• July 27, 2015: Gadolinium-based contrast agents – A DSC was posted advising that FDA is evaluating the risk of brain deposits with repeated use of gadolinium-based contrast agents (GBCAs) for magnetic resonance imaging (MRI). Recent research has reported that deposits of GBCAs remain in the brains of some patients who undergo four or more contrast MRIs, often long after the last administration. It is currently unknown whether these gadolinium deposits are harmful or can lead to adverse health effects. FDA, including its National Center for Toxicological Research (NCTR), will study this possible safety risk further. We are working with the research community and industry to understand the mechanism of gadolinium retention and to determine if there are any potential adverse health effects. Based on the need for additional information, we are not requiring manufacturers to make changes to the labels of GBCA products at this time.
  • July 30, 2015: Brintellix and Brilinta: brand name confusion – A DSC was posted warning about prescribing and dispensing errors resulting from brand name confusion with antidepressant Brintellix (vortioxetine) and antiplatelet agent Brilinta (ticagrelor). FDA is warning health care professionals (HCPs) and patients that reports of confusion between Brintellix and Brilinta due to brand name similarity have resulted in the wrong medication being prescribed or dispensed. There are no reports indicating that a patient ingested the wrong medication; however, reports of prescribing and dispensing errors continue. As a result, we are notifying HCPs and the public about this safety issue.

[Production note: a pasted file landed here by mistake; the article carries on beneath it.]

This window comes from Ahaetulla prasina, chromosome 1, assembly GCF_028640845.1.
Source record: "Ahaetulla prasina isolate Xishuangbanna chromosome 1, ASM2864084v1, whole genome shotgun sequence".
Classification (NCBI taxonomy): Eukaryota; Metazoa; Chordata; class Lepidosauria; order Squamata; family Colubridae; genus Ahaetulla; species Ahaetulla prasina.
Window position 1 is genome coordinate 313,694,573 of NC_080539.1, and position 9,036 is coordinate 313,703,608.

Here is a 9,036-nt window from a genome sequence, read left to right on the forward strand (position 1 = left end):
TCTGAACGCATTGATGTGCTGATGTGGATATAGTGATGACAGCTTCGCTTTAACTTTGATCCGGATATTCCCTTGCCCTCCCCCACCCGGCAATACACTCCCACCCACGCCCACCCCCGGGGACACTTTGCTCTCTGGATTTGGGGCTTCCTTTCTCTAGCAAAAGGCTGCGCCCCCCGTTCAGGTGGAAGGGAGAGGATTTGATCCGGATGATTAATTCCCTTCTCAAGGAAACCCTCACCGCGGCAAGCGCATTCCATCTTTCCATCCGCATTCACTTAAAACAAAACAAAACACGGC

• August 4, 2015: Gilenya (fingolimod) – A DSC was posted warning that a case of definite progressive multifocal leukoencephalopathy (PML) and a case of probable PML have been reported in patients taking Gilenya (fingolimod) for multiple sclerosis (MS). These are the first cases of PML reported in patients taking Gilenya who had not been previously treated with an immunosuppressant drug for MS or any other medical condition. As a result, information about these recent cases is being added to the drug label.
  • August 21, 2015: Picato (ingenol mebutate) gel – A DSC was posted warning about reports of severe allergic reactions and herpes zoster (shingles) associated with the use of Picato gel (ingenol mebutate). Picato is indicated for treatment of actinic keratosis. FDA has also received reports of cases involving severe eye injuries and skin reactions associated with the application of Picato gel (with some cases associated with Picato gel not used according to instructions for use on the label.) As a result, FDA is requiring changes to the label to warn about these new safety risks and to provide additional instructions on the safe and appropriate application of the product.